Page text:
By Hasan El-Hasan
Nation-states living in the area from Morocco to Iraq including the Arabian Peninsula share a distinct culture and history, and speak Arabic, albeit with hundreds of dialects. Arab nationalism is "ingrained in the soul of Arab individuals based on the sentiments of a glorious past", but Arab unity today is needed to deal with challenges posed by the twenty-first century Orientalism. European colonialists divided the region, planted the State of Israel, drew the borders and supported its ruling regimes after stripping them of their Arab legitimacy in favor of tribal and local nationalism; and the region remains hostage to its imperialist past. Each state within this region has developed its own realities, laws, culture and history that have grown over the years, and developed its own interests which in many cases are not shared by others. The establishment of a strong union of these nations that can defend their interests against the big bullies of the world, similar to the European Union, can never be taken seriously under the present regimes whose policies cast doubts on their legitimacy. The history of the Arab League since its inception suggests the Arab regimes chose to be weak and irrelevant.
Delegations of Egypt, Syria, Iraq, Lebanon and Trans-Jordan passed what they called "Alexandria Protocol" providing the basis for the creation of the "Arab League" in October 1944; Saudi Arabia joined the protocol in January 1945; and the League pact was signed in March 1945. The Arab League was established according to the wishes of Great Britain as a prerequisite for the admission of the Arab states to the United Nations. Number of the League member states has reached twenty-two today. League members are supposed to co-ordinate and collaborate to safeguard each other independence and sovereignty. But anytime its members have been called upon to meet their obligations, they failed individually and collectively the solidarity test and proved they are high on rhetoric and low on action.
Union attempts among Arab states had short lives but wars, violence and human rights violations became the trademark of the region. The 1958-1961 Egypt and Syria United-Arab-Republic failed; 1958 Iraq and Jordan United-Arab-Kingdom was aborted in the same year when the Iraqi royal family and its supporters were massacred during Abdel-Karim Kassim led military coup; Gaddafi proposed federation among Egypt, Libya, and Syria in 1972 was abandoned in 1977; and the 1990 merger of North and South Yemen is in trouble where separatist’s sentiment in the South is strong.
Sudan, a member in the Arab League, has been embroiled in a civil war that took the lives of hundreds of thousands and will certainly lead to a divided Sudan into north and south or east and west. The West and Israel are actively involved on behalf of the separatists and the Arab League chose to act as a spectator. Even under occupation, the Palestinians are bitterly divided politically with Hamas governing the Palestinians in Gaza and Fatah only nominally governs the Palestinians in the West Bank. Arab states are accomplices in the Palestinians infighting patronizing one faction or another.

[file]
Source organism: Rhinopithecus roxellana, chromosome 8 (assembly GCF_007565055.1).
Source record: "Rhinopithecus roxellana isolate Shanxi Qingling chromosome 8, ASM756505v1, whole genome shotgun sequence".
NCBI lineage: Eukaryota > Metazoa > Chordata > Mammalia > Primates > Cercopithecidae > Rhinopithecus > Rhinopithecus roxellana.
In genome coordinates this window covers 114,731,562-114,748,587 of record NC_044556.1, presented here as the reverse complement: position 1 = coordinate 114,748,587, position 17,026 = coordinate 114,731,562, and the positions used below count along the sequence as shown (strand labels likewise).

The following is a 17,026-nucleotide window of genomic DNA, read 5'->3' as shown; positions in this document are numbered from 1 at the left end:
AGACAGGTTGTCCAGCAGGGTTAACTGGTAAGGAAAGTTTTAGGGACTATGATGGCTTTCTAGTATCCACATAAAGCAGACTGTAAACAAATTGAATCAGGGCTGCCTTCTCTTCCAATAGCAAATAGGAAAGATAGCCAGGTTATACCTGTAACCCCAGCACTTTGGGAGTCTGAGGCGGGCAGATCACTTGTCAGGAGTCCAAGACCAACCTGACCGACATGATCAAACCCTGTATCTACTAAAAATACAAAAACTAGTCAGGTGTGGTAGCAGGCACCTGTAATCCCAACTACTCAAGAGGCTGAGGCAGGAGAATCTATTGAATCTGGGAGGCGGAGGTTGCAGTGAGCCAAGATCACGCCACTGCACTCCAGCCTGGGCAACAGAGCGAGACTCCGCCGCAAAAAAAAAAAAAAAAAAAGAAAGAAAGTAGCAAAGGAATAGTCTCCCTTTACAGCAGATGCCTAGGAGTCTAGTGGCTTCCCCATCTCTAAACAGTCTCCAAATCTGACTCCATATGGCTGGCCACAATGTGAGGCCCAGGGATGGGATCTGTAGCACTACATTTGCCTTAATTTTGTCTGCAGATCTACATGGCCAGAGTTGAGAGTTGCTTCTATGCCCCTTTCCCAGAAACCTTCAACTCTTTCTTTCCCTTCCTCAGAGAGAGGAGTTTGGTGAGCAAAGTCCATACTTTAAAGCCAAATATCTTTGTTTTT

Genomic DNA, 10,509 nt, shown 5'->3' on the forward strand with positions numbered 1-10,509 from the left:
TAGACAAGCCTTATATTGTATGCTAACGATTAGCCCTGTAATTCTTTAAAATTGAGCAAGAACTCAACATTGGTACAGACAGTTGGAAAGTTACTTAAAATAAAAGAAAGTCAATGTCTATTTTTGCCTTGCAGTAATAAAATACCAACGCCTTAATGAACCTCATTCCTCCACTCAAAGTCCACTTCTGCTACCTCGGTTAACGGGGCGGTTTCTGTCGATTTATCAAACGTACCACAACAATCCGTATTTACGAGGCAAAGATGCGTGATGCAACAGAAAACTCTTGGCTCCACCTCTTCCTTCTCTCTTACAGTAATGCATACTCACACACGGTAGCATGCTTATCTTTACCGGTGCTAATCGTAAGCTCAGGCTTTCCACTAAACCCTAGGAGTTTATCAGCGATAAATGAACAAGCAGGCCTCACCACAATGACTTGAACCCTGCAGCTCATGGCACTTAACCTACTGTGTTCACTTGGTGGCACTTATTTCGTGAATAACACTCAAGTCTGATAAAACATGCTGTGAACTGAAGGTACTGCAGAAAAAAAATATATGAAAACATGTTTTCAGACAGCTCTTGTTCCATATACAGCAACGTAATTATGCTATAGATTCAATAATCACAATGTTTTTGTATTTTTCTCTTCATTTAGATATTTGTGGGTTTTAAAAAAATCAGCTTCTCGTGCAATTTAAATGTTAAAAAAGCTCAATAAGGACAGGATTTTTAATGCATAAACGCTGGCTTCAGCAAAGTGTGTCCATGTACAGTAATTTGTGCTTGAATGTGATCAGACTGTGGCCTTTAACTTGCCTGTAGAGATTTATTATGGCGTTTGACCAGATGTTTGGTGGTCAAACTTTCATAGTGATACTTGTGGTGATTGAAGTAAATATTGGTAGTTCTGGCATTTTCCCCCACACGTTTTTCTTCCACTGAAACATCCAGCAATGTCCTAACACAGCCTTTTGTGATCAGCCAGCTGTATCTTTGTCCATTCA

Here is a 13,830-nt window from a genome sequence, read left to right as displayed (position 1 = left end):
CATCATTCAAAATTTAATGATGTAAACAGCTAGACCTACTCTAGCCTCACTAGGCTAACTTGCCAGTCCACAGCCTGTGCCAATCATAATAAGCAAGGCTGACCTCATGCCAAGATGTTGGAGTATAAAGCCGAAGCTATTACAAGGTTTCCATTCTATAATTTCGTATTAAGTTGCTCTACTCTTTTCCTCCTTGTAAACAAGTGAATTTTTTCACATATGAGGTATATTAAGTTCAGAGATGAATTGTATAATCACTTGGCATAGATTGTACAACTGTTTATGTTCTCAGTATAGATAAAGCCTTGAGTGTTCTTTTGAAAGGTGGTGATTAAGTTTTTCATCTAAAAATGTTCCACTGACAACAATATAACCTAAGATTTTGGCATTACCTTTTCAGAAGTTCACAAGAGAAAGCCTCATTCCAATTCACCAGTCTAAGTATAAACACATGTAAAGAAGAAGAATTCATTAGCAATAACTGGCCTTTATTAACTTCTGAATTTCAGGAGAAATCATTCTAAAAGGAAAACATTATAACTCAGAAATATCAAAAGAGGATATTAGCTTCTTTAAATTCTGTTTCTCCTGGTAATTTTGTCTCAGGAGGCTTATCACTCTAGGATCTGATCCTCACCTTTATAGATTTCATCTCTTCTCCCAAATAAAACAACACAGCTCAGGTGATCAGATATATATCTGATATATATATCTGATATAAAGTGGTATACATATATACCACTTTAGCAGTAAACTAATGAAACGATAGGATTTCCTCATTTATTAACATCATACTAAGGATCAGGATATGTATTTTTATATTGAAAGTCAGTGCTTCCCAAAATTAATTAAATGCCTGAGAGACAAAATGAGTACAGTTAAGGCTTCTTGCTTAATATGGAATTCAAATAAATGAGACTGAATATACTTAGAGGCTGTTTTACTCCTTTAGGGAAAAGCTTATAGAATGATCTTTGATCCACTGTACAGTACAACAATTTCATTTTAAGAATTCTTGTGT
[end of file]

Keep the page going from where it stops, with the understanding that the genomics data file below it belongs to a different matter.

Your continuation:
The only successful union in the Arab world has been the United Arab Emirates due to the special personal relations among the families that control its six city-states and the feeling of insecurity living next to big, more populous and more powerful neighboring-states. The Arab League has failed to live up to what the name implies.
In the Arab-Israeli 1948 war, five members of the Arab League decided to intervene militarily on behalf of the Palestinians, but they waited until more than 250,000 Palestinians had been uprooted and thousands were massacred. The Jewish armed units were methodically dehumanizing the Palestinian non-combatant civilians, attacking their villages, detonating their houses, carrying out mass ethnic cleansing, and hunting down thousands of them. While the Palestinians depopulation process was unfolding Arab-League-leaders’ level of rhetoric was reaching new heights which the Jews before and after the establishment of Israel exploited to perpetuate the myth of potential "second Holocaust" by the Arabs.
This gave the Israelis the excuse to use their superior military power to occupy more Arab lands and remove by force the remaining inhabitants of the areas they conquered. Israel was portrayed as the weak David attacked by the Arab Goliath and Jews all over the world and their international sympathizers came to the rescue, providing volunteers and material support. The facts on the ground suggested otherwise. The nascent State of Israel with its half million population had more manpower and arms than the total Arab states military contingents that came to defend the Palestinians. Besides being out-numbered by their opponents, Arab League armies did not have the political will to fight and they were fighting more against each other than against the Israeli military. Personal animosity among the leaders of the Arab states deemed the military intervention futile. They surrendered Palestinians’ lands through their incompetence and corruption, instigating mutual antagonism and promoting their leaders agendas at the Palestinians’ expense. The Trans-Jordan Arab Legion commander-in-Chief, John Bagot Glubb, called the 1948 war "the Phony War".
Nineteen years later, Arab States surrendered the West Bank, Jerusalem, Gaza Strip, Sinai and the Golan Heights in the 1967 war. The Egyptians never intended to go to war in 1967, but they moved their troops in Sinai only to warn Israel not to attack Syria. Egypt’s decision played well into the hands of the Israelis who were eager not to miss the unique opportunity to take over all of Palestine. Israel considered Egypt’s action a declaration of war and responded with a surprise attack on June 5, destroying most of the Egyptian, Syrian and Jordanian forces. Finally, Egypt signed a peace treaty with Israel leaving the Palestinians and the Syrians to deal with the consequences of the 1967 war alone.